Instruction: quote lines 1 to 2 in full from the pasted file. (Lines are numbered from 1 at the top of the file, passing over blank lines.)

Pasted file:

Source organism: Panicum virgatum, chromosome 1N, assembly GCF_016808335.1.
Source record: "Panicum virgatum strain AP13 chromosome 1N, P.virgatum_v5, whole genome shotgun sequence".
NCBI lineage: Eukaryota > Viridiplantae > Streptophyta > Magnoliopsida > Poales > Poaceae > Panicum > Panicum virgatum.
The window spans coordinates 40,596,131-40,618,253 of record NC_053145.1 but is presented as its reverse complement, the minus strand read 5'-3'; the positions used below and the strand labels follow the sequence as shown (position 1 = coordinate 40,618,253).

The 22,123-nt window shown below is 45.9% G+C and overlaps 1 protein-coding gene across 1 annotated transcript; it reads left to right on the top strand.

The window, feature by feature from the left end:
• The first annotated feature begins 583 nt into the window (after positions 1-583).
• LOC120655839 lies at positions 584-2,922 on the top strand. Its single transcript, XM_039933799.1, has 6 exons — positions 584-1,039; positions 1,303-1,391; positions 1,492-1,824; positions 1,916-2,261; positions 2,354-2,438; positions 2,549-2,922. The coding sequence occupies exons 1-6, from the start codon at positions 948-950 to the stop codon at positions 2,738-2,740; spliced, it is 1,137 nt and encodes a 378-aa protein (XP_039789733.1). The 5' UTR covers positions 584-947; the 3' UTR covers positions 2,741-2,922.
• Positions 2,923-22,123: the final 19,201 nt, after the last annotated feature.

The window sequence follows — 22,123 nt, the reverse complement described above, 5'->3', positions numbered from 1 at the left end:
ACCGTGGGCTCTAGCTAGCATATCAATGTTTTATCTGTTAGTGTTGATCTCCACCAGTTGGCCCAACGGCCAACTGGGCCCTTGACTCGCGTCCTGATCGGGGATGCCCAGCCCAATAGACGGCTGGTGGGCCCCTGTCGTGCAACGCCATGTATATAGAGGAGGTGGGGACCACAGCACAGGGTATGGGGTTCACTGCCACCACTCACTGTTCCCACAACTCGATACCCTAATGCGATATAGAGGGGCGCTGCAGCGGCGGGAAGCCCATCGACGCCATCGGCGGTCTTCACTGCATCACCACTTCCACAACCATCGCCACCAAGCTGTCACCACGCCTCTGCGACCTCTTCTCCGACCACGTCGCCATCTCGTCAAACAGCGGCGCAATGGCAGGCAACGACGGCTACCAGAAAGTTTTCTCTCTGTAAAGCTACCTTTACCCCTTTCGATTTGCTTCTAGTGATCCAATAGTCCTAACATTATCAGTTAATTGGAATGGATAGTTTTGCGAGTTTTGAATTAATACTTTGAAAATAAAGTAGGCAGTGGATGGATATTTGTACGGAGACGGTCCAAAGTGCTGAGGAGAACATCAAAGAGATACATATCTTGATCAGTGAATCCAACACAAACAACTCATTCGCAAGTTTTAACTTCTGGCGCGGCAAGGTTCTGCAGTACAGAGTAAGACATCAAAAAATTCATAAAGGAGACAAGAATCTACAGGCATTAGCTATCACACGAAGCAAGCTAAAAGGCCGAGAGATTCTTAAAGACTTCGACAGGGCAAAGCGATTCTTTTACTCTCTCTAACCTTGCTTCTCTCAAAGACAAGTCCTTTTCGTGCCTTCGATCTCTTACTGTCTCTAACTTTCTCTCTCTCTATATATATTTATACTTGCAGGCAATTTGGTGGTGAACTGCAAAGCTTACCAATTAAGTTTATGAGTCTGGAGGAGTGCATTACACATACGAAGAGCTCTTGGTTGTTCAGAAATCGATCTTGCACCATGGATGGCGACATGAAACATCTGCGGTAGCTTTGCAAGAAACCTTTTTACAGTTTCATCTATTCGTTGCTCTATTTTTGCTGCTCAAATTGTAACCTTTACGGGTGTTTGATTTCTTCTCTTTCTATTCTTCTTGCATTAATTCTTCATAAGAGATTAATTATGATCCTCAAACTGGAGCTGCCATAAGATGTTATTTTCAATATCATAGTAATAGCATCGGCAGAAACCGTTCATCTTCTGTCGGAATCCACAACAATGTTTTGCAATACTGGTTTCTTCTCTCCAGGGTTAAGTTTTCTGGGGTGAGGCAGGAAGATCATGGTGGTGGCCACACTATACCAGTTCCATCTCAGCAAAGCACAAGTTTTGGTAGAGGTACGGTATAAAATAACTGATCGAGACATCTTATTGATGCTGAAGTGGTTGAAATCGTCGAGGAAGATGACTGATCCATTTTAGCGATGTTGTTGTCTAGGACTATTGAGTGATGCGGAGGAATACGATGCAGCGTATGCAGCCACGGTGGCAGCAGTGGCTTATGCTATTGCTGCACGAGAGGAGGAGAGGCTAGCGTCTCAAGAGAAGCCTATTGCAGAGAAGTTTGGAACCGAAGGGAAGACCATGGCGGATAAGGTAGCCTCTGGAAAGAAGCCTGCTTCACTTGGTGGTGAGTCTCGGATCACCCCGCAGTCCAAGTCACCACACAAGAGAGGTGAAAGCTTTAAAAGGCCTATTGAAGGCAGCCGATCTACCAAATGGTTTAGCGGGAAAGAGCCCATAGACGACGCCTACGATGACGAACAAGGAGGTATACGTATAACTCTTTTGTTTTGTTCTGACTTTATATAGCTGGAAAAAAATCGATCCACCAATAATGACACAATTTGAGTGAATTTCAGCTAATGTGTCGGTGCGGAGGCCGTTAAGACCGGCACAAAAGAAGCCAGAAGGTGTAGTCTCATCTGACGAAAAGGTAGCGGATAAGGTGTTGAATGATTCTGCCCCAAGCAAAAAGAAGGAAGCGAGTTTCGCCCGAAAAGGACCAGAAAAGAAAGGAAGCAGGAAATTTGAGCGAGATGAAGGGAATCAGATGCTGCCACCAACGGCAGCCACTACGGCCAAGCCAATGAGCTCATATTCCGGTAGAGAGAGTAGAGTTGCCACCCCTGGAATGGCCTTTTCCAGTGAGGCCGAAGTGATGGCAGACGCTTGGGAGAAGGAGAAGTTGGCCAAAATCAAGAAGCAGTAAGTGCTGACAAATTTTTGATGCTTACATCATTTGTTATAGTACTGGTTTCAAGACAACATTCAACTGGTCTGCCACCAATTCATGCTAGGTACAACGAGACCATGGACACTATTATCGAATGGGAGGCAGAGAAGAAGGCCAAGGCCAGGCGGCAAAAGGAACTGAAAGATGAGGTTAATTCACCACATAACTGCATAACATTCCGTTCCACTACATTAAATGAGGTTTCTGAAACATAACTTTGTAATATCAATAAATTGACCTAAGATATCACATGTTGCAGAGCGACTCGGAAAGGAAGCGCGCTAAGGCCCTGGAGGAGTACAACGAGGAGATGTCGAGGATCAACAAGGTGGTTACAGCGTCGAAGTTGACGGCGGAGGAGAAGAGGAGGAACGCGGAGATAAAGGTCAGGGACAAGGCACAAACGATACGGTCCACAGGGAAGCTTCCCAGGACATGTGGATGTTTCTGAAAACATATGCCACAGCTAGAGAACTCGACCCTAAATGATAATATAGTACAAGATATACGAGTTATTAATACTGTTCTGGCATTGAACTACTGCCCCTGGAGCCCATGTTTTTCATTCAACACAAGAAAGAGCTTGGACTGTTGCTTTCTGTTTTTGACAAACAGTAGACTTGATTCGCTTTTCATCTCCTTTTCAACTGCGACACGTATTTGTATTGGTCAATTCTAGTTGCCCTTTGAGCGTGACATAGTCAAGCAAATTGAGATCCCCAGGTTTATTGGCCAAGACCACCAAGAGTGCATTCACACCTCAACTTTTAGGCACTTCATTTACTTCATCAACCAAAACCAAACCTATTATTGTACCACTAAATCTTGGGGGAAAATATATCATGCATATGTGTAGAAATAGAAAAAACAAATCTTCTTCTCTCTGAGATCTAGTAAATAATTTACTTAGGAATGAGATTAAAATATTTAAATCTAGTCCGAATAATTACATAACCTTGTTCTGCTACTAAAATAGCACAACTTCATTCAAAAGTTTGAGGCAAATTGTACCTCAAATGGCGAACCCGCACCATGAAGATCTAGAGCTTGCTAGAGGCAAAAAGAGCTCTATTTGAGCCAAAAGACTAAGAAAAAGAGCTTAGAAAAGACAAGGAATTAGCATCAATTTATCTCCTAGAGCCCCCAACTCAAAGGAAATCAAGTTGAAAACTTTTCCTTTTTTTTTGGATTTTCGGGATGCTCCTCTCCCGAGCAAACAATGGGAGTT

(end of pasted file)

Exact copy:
Source organism: Panicum virgatum, chromosome 1N, assembly GCF_016808335.1.
Source record: "Panicum virgatum strain AP13 chromosome 1N, P.virgatum_v5, whole genome shotgun sequence".